36. 36.  NSAIDs ◦ Prolong bleeding  Gastric discomfort, bleeding ◦ Increased risk of toxicity (with impaired renal function)
  37. 37.  Corticosteriods ◦ Sodium retention (may worsen HTN & CHF) ◦ Insomnia ◦ Psychotic behavior ◦ osteoporosis
  38. 38.  Disease is characterized by progressive impairment of memory and cognitive function, prevalence increases with age  Pathological changes includes increased deposits of amyloid beta peptide in cerebral cortex due to progressive loss of neurons especially cholinergic neurons and thinning of cortex  Many methods of treatment of Alzheimer`s disease has been explored
  39. 39.  Most attention has been focused on the cholinomimetics drugs because of evidence of loss of cholinergic neurons  Tacrine, donepezil, rivastigmine, and galantamine are used as these are cholinesterase inhibitors  ADRs include nausea, vomiting, and peripheral cholinomimetics effects  Memantine binds to NMDA and produce noncompetitive blockade and better tolerated and less toxic than cholinestrase inhibitors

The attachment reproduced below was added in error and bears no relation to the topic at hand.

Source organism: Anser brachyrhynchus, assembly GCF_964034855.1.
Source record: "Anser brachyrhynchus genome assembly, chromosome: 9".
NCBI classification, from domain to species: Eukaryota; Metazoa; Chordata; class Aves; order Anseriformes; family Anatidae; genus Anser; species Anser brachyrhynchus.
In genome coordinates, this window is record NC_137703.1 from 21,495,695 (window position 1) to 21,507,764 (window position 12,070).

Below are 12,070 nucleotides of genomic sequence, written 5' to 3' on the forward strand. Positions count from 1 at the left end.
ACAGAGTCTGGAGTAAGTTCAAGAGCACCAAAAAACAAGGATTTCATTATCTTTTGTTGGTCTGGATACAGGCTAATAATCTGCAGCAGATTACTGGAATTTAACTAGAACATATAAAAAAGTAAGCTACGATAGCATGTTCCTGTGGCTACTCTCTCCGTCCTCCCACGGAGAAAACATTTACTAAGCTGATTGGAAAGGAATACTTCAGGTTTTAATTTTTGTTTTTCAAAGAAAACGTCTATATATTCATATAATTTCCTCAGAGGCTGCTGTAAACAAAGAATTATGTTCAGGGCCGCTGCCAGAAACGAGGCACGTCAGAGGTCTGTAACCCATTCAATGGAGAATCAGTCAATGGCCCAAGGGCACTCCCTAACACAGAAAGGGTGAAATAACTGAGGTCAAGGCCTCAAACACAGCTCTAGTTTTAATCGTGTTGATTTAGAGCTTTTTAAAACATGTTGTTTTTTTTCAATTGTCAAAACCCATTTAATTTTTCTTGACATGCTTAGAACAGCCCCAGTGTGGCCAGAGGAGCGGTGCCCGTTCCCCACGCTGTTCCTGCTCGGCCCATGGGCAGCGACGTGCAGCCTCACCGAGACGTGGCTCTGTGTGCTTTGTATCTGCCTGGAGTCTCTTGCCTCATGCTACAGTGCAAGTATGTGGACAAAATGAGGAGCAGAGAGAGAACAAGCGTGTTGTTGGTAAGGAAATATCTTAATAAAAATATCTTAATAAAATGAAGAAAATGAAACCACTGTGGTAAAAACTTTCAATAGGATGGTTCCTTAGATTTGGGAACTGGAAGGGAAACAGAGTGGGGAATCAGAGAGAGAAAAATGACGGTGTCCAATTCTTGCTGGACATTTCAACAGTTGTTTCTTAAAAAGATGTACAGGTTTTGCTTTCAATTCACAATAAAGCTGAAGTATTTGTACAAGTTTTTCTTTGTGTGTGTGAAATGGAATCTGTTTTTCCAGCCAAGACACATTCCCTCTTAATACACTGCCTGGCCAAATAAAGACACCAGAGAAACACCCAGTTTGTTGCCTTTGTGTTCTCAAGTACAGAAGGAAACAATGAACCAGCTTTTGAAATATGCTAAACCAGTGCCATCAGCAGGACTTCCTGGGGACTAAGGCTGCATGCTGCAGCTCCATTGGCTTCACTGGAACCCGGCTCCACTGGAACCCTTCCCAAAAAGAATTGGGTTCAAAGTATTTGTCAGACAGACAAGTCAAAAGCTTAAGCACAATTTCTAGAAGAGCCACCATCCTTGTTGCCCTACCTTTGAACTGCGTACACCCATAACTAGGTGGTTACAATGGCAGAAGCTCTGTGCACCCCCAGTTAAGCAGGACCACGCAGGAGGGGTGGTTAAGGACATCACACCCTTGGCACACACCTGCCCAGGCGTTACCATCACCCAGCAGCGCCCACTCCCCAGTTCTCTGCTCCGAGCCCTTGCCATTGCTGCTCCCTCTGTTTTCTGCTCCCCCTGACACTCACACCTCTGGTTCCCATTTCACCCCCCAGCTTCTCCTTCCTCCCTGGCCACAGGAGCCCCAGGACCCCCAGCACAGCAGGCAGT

40. 40.  Glaucoma is most common in elderly but treatment is same as that for glaucoma of earlier onset  Age-related macular degeneration(AMD) is the most common cause of blindness in elderly patients  Two types 1.wet form 2.dry form  Cause of AMD is not known but smoking and oxidative stress has long been thought to play a role
  41. 41.  So antioxidants have been used to prevent or delay the onset of AMD  Oral formulations of vitamins C and E, beta- carotene, zinc oxide are available  Now laser phototherapy and antibiotics are used  Antibiotics bevacizumab, ranibizumab and pegabtanib are approved for AMD  these agents are injected into vitreous for local effect